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Philosophy of Responsibility

“A decision is responsible,” wrote Charles Frankel, “when the man or group that makes it has to answer for it to those who are directly or indirectly affected by it.”

A great example of this is Hammurabi’s Code:

If a builder builds a house for a man and does not make its construction firm, and the house which he has built collapses and causes the death of the owner of the house, that builder shall be put to death.

That is the best risk management rule ever. If you have the upside, you have to keep the downside.

And Charlie Munger puts it another way:

An example of a really responsible system is the system the Romans used when they built an arch. The guy who created the arch stood under it as the scaffolding was removed. It’s like packing your own parachute.

At his Westlake talk, Munger says:

Another thing that is never discussed any more is my idea of one of the great philosophers of America who was Charlie Frankel. He was mugged to death in due course because, after all, he lived in Manhattan in a different time.* Before he was mugged to death, he created this philosophy of responsibility. He said the system is responsible in proportion to the degree that the people who make the decisions bear the consequences.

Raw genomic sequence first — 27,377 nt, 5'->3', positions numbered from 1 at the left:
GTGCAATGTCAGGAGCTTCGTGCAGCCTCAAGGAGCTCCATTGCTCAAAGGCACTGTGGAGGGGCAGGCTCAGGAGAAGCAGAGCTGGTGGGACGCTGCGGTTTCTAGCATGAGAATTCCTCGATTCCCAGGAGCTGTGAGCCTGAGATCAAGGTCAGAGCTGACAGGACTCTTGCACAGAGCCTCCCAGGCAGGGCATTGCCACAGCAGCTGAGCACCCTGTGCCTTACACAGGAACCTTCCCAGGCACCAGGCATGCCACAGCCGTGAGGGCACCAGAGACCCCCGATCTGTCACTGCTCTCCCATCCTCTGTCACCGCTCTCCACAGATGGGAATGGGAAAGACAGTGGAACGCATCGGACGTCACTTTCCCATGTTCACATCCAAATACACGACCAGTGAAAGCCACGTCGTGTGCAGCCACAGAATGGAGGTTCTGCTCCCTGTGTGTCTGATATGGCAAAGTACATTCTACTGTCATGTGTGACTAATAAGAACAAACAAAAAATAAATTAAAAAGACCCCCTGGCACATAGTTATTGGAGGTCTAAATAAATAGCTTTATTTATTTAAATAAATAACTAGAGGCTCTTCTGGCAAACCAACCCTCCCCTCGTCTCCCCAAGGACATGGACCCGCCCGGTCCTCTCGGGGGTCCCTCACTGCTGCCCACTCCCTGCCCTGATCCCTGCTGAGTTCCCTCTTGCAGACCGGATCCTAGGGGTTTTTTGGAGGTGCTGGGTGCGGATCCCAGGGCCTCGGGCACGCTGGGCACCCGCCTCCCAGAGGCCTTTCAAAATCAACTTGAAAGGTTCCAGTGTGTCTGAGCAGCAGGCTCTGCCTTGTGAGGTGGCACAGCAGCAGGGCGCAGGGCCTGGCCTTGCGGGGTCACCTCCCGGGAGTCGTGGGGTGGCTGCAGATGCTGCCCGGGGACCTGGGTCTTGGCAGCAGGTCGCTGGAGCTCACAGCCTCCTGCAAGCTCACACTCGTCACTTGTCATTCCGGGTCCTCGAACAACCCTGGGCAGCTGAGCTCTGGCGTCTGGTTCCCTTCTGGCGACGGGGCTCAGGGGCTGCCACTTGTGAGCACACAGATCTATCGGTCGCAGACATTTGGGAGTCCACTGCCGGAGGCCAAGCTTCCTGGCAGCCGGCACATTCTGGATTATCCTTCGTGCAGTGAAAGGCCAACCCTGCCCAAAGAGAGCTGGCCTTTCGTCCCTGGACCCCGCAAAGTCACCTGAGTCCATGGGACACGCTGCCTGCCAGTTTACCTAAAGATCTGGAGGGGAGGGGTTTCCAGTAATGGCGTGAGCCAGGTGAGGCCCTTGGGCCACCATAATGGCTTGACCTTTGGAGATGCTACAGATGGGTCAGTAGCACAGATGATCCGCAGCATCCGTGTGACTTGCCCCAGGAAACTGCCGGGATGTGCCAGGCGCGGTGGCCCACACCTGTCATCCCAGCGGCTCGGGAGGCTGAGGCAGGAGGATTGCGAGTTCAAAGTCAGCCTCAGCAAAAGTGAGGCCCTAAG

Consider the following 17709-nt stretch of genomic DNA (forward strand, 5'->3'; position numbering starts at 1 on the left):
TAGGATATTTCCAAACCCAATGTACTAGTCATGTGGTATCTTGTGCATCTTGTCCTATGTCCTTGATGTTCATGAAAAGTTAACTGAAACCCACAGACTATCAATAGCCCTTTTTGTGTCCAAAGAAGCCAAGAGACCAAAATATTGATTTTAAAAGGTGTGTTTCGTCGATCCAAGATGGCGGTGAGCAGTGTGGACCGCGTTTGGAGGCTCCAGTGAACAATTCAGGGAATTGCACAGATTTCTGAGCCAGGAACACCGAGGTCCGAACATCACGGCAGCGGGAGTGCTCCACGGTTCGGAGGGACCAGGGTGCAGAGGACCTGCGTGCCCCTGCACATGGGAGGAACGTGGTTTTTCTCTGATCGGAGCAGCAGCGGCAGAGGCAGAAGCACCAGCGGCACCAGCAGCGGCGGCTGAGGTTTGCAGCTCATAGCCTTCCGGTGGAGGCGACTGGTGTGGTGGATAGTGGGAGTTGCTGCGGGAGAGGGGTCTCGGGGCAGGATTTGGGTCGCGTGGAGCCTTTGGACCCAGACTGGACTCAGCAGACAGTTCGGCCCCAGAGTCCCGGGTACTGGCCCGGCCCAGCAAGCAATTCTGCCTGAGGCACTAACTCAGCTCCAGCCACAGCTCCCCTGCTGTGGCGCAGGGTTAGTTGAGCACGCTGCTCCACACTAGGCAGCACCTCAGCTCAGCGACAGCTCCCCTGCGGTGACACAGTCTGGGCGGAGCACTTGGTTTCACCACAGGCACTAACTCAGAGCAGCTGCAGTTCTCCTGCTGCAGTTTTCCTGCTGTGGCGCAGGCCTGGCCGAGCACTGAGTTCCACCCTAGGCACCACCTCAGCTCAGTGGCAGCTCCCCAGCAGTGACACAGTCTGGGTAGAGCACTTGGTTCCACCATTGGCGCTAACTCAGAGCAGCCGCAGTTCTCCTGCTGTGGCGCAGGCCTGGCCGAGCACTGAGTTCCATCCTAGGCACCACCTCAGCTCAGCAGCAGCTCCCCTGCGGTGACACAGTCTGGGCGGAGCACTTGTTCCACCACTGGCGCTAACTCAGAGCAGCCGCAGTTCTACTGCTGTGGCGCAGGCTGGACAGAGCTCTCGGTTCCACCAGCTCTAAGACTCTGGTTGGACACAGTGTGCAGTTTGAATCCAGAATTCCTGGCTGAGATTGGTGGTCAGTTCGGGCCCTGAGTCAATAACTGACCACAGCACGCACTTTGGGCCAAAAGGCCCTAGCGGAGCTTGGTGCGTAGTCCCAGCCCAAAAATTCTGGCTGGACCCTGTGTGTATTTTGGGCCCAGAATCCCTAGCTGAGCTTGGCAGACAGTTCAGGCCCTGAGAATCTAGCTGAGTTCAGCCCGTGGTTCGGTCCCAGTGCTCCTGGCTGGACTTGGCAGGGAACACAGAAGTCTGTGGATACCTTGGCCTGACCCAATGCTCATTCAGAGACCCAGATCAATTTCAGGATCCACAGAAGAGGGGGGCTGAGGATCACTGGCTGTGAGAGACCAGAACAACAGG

So to Charlie Frankel, you don’t create a loan system where all the people who make the loans promptly dump them on somebody else through lies and twaddle, and they don’t bear the responsibility when the loans are good or bad. To Frankel, that is amoral, that is an irresponsible system. That is like selling an automobile with bad brakes and you know the brakes are bad. You shouldn’t do it.

* Wikipedia claims that “both he and his wife were fatally shot during a robbery of their home in Bedford Hills, New York.”